A-Level organisers ought to consider downgrading themselves

An algorithm designed to predict their grades instead brought a week of chaos for secondary students in the UK and around the world

Students march to the constituency office of their local lawmaker, Education Secretary Gavin Williamson, in South Staffordshire, England, Monday Aug. 17, 2020.  Students are protesting over the government's handling of A-level results, using an algorithm to work out marks, with many students receiving lower than expected grades after their exams were cancelled because of the coronavirus restrictions. (Jacob King/PA via AP)
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Last week, pupils across the world who were enrolled in the British education system received their A-level results, a series of exams that determine whether they graduate and how well they scored. For these youths,  including those in the UAE and other countries who are enrolled in British-curriculum schools, A-levels play a significant role in university admissions and, consequently, in shaping lives.

This year, pupils across all systems have had an especially rough time.  For the better half of the school year, pupils attended classes from home. One fall-out of the pandemic was that online learning became the norm, as did remote exams.

British authorities thus cancelled the usual A-level exams. Instead, an algorithm predicted the grades that pupils would have scored had they been able to take exams as usual. But this has been anything but a regular year for millions of students, begging the question of whether or not such a method could reflect students' performance and potential fairly.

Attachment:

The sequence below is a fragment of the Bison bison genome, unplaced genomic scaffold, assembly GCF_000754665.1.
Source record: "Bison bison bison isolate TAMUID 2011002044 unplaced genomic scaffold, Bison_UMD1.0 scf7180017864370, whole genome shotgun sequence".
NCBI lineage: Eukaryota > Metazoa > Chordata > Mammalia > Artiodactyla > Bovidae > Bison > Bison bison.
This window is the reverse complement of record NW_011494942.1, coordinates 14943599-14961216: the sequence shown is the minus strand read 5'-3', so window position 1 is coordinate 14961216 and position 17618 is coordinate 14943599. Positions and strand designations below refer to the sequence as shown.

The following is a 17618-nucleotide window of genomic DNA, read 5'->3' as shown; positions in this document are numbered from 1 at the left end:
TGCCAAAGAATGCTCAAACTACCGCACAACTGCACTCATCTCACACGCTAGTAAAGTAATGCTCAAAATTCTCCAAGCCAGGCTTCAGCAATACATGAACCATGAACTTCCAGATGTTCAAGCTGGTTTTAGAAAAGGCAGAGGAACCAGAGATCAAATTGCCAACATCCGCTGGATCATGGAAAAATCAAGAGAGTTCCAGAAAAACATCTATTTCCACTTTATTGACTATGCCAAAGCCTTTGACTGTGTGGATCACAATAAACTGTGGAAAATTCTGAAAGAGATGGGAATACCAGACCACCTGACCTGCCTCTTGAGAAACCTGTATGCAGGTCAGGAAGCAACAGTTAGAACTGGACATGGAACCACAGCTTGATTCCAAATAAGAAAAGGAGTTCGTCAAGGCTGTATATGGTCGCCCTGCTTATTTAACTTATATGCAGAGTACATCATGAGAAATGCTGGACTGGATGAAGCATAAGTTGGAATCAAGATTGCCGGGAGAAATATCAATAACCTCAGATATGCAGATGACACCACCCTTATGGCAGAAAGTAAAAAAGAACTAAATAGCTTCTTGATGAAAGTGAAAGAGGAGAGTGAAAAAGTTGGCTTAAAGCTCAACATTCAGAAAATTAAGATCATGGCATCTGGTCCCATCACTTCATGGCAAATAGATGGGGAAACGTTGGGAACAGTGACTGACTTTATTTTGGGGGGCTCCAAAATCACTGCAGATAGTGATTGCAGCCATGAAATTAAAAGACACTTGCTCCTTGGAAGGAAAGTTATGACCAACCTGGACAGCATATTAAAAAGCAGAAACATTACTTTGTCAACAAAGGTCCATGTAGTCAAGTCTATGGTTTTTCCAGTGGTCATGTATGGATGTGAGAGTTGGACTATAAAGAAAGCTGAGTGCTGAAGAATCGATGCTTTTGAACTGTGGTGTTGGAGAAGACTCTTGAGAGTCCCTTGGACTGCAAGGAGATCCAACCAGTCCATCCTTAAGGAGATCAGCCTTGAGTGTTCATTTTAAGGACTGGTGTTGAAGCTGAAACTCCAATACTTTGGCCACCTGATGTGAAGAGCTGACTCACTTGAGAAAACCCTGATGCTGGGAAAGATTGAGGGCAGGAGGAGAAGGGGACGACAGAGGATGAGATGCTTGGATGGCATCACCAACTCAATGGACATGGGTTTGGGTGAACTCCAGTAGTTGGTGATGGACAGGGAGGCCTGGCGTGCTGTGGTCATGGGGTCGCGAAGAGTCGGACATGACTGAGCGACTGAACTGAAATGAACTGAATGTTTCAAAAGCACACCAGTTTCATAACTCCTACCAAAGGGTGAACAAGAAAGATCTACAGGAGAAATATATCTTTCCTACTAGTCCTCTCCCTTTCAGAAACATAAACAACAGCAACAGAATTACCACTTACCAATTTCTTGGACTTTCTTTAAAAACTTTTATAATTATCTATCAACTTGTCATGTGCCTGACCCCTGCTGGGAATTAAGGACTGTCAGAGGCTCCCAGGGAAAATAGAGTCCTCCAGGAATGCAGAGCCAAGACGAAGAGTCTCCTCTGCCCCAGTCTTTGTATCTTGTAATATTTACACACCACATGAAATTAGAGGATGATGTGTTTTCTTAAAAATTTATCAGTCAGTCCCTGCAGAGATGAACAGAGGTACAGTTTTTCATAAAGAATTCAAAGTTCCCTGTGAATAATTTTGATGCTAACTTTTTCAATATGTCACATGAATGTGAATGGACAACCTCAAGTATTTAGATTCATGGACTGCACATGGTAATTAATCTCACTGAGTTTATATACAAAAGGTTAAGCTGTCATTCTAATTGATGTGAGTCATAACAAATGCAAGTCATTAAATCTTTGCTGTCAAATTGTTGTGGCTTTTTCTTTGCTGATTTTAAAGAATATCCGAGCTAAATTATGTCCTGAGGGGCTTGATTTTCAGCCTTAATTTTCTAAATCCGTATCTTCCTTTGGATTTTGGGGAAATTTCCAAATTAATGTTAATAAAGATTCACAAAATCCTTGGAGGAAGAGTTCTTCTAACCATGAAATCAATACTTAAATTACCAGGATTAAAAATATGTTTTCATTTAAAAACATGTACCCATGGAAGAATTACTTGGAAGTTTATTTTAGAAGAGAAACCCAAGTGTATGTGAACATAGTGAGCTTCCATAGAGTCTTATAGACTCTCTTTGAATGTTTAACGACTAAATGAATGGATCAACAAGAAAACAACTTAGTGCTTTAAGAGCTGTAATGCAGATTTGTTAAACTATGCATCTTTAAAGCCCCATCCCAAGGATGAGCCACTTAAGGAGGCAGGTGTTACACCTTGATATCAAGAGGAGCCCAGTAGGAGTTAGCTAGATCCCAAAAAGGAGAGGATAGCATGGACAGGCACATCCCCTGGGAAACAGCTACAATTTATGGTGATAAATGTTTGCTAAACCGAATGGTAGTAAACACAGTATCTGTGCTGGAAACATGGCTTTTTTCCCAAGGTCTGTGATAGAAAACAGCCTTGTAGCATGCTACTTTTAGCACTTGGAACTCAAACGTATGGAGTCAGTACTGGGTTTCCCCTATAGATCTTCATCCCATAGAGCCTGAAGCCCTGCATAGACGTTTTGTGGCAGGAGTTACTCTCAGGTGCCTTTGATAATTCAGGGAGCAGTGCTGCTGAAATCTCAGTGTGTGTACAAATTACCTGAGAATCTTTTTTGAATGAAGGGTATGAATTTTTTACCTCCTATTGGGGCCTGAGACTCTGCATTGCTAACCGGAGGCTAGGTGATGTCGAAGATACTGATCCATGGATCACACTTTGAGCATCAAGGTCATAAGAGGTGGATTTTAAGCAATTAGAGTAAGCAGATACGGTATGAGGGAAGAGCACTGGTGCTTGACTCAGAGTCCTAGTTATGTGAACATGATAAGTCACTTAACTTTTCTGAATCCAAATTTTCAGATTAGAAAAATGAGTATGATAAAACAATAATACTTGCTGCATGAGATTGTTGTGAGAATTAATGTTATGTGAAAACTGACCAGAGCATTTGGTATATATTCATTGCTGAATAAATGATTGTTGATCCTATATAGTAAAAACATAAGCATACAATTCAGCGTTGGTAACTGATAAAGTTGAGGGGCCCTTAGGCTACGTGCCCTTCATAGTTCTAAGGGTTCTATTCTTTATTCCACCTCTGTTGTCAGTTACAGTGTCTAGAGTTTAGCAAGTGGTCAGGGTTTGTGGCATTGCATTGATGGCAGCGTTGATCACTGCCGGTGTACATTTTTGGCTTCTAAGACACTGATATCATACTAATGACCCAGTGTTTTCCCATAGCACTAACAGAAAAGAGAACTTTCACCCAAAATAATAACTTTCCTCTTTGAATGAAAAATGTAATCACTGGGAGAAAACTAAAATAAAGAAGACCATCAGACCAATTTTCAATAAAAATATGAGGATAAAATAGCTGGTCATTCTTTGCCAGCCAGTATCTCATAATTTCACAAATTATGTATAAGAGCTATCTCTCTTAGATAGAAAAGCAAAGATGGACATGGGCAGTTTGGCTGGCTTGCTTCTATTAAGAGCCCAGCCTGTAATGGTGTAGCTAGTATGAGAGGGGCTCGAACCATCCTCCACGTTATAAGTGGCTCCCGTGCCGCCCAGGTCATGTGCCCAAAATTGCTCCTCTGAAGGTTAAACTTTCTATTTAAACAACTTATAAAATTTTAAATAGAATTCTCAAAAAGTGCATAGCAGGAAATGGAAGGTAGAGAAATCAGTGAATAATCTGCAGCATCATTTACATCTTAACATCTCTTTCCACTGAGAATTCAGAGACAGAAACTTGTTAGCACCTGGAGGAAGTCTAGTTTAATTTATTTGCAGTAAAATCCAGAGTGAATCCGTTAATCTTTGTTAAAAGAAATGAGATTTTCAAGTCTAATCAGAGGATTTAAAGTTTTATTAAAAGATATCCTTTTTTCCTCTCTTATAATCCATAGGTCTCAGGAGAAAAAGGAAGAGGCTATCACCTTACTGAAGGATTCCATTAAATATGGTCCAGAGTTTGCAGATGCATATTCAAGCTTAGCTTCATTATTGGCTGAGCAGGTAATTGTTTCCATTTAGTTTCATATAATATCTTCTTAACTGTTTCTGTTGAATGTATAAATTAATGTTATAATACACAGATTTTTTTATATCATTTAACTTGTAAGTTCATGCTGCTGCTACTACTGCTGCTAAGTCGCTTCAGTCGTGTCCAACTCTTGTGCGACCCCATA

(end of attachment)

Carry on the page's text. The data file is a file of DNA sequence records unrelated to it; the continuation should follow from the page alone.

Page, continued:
The A-levels algorithm was based on an average of prior grades. But in far too many cases, the results did not reflect their actual academic performance. As many as 40 per cent of pupils' marks were downgraded by the exam regulator. The British government, however, reversed its decision on Monday and changed policy, reverting to teacher-assessed grades for the final results – a huge relief for pupils and their parents.
Had British ministers not taken this step, the algorithm would have yielded an unfair outcome, one that would have hampered future employment prospects of countless teenagers. So many in the class of 2020 would have been robbed of the chance to get into the university of their choice.

Whether students are in schools that follow the British curriculum or not, this has been a stressful year

An antidote to the clamour around the A-levels, though, was the announcement of results for GCSEs, exams for younger pupils, on Thursday morning. A record number passed in the UK, which would no doubt have restored some faith in an education system to which the A-level debacle has dealt a major blow. Although GCSE exams are less consequential, that a quarter of the grades were awarded the highest marks goes some way to giving respite to an international student body that has been let down by the failure of so many national leaders to co-ordinate and get a handle on the coronavirus pandemic.

Some pupils – those who suspect they were downgraded because of a glitch in the software – have now been given a chance to reapply to their first choice of university.

Whether students are in schools that follow the British curriculum or not, this has been a stressful year. Being unable to attend classes in person or socialise with friends at school is hard on young people. Many have missed out on graduations, spring break and other rites of passage that add to a well-rounded high school experience.

The pandemic has also put strain on their families. In addition to the difficulties of working  while their children are studying from home, many parents around the world are dealing with great uncertainty, while some have lost jobs or been dealt salary cuts. It is especially difficult for those parents to see their children get the short end of the stick so early in their lives.

An education holds the promise of better opportunities and a bright future. It is the duty of an education system to see that promise upheld.